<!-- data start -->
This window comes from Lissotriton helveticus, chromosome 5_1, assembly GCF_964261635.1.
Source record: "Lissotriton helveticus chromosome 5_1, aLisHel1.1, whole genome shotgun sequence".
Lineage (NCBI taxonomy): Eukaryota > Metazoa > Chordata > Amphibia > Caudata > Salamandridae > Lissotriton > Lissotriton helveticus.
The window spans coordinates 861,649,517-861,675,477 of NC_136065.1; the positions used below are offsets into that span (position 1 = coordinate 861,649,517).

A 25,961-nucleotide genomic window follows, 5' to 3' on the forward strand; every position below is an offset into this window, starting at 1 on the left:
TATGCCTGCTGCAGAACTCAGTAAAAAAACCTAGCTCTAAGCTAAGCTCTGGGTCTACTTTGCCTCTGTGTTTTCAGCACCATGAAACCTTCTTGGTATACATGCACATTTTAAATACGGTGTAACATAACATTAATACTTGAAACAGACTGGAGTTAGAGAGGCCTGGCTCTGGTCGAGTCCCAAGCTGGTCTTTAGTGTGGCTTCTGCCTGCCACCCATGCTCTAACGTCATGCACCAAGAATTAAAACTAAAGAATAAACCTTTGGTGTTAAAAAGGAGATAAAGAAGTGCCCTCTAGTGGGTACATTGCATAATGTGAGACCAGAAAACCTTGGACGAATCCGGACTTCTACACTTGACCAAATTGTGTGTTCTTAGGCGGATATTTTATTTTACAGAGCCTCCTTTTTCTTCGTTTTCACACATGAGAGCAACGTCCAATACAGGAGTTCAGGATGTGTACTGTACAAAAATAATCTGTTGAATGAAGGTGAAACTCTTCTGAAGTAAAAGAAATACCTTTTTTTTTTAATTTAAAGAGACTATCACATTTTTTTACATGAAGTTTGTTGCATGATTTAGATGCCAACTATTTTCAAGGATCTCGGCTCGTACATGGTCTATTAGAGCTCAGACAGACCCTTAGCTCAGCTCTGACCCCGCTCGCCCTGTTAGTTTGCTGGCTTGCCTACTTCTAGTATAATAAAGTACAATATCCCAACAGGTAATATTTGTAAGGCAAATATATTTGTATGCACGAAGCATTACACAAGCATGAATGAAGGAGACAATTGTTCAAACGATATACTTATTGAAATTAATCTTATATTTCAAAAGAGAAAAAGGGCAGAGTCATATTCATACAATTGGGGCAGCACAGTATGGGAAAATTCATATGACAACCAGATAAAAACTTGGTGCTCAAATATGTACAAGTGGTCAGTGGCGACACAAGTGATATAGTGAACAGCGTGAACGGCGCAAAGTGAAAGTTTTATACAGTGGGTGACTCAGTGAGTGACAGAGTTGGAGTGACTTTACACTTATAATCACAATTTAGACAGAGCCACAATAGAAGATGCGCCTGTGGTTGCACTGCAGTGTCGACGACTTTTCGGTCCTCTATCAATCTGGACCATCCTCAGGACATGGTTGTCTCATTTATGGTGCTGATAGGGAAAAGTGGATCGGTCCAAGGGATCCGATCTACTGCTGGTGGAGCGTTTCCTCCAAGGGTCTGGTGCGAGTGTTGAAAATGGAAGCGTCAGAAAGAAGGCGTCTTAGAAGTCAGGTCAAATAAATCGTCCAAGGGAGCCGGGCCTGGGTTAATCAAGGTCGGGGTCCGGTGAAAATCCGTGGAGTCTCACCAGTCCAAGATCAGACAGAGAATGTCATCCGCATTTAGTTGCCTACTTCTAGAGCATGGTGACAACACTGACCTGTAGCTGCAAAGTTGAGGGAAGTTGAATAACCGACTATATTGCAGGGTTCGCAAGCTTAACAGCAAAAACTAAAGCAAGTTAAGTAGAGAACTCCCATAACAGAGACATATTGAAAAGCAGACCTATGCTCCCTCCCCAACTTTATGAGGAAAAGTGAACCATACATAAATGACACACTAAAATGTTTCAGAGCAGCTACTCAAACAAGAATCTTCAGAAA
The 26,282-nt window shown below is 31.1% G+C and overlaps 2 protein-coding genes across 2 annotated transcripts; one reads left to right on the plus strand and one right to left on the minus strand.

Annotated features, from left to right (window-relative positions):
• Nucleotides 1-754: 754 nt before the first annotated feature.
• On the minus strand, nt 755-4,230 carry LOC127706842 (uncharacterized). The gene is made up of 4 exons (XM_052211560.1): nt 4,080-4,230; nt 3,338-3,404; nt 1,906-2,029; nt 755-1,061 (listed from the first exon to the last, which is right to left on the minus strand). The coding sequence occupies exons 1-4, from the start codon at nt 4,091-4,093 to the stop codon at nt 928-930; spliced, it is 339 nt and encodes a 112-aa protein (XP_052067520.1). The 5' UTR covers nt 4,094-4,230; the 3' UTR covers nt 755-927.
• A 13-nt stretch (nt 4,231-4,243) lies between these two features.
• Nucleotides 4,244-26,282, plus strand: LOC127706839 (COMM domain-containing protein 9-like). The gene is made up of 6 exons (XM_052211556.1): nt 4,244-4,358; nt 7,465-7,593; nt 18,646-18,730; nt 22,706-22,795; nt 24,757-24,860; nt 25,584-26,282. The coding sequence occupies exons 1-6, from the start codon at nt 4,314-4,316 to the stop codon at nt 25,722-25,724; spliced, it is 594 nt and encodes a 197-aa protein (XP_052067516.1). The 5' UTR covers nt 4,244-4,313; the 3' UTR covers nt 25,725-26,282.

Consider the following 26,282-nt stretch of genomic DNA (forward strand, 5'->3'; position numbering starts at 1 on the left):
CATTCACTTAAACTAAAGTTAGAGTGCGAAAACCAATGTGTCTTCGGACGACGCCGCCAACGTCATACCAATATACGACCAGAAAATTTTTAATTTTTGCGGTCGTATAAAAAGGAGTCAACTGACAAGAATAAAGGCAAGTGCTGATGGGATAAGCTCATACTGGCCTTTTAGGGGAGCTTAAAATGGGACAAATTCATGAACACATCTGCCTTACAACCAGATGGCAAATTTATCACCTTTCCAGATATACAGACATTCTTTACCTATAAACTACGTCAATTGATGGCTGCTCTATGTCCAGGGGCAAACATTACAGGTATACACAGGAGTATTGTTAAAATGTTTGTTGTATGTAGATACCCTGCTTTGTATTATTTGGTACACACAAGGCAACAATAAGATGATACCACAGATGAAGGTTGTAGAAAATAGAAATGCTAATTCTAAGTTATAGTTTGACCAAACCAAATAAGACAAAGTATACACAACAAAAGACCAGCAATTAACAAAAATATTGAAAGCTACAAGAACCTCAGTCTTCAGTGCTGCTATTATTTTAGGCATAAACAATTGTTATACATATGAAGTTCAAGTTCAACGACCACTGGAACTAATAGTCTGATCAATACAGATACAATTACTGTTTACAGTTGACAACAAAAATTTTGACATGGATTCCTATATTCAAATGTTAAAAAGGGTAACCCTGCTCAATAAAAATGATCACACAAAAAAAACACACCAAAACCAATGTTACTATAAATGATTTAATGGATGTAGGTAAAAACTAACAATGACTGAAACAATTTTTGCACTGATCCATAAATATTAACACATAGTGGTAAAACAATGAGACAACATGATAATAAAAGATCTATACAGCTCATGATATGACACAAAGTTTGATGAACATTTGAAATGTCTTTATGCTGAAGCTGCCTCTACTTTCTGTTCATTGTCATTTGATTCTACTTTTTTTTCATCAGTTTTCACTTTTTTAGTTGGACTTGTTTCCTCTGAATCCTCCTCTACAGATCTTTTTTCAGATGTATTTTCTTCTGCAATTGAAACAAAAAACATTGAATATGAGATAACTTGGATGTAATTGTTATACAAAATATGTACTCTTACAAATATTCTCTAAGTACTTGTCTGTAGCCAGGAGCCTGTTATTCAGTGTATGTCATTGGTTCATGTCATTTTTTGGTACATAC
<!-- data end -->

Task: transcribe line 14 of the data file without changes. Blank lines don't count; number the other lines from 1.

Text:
CATTCACTTAAACTAAAGTTAGAGTGCGAAAACCAATGTGTCTTCGGACGACGCCGCCAACGTCATACCAATATACGACCAGAAAATTTTTAATTTTTGCGGTCGTATAAAAAGGAGTCAACTGACAAGAATAAAGGCAAGTGCTGATGGGATAAGCTCATACTGGCCTTTTAGGGGAGCTTAAAATGGGACAAATTCATGAACACATCTGCCTTACAACCAGATGGCAAATTTATCACCTTTCCAGATATACAGACATTCTTTACCTATAAACTACGTCAATTGATGGCTGCTCTATGTCCAGGGGCAAACATTACAGGTATACACAGGAGTATTGTTAAAATGTTTGTTGTATGTAGATACCCTGCTTTGTATTATTTGGTACACACAAGGCAACAATAAGATGATACCACAGATGAAGGTTGTAGAAAATAGAAATGCTAATTCTAAGTTATAGTTTGACCAAACCAAATAAGACAAAGTATACACAACAAAAGACCAGCAATTAACAAAAATATTGAAAGCTACAAGAACCTCAGTCTTCAGTGCTGCTATTATTTTAGGCATAAACAATTGTTATACATATGAAGTTCAAGTTCAACGACCACTGGAACTAATAGTCTGATCAATACAGATACAATTACTGTTTACAGTTGACAACAAAAATTTTGACATGGATTCCTATATTCAAATGTTAAAAAGGGTAACCCTGCTCAATAAAAATGATCACACAAAAAAAACACACCAAAACCAATGTTACTATAAATGATTTAATGGATGTAGGTAAAAACTAACAATGACTGAAACAATTTTTGCACTGATCCATAAATATTAACACATAGTGGTAAAACAATGAGACAACATGATAATAAAAGATCTATACAGCTCATGATATGACACAAAGTTTGATGAACATTTGAAATGTCTTTATGCTGAAGCTGCCTCTACTTTCTGTTCATTGTCATTTGATTCTACTTTTTTTTCATCAGTTTTCACTTTTTTAGTTGGACTTGTTTCCTCTGAATCCTCCTCTACAGATCTTTTTTCAGATGTATTTTCTTCTGCAATTGAAACAAAAAACATTGAATATGAGATAACTTGGATGTAATTGTTATACAAAATATGTACTCTTACAAATATTCTCTAAGTACTTGTCTGTAGCCAGGAGCCTGTTATTCAGTGTATGTCATTGGTTCATGTCATTTTTTGGTACATAC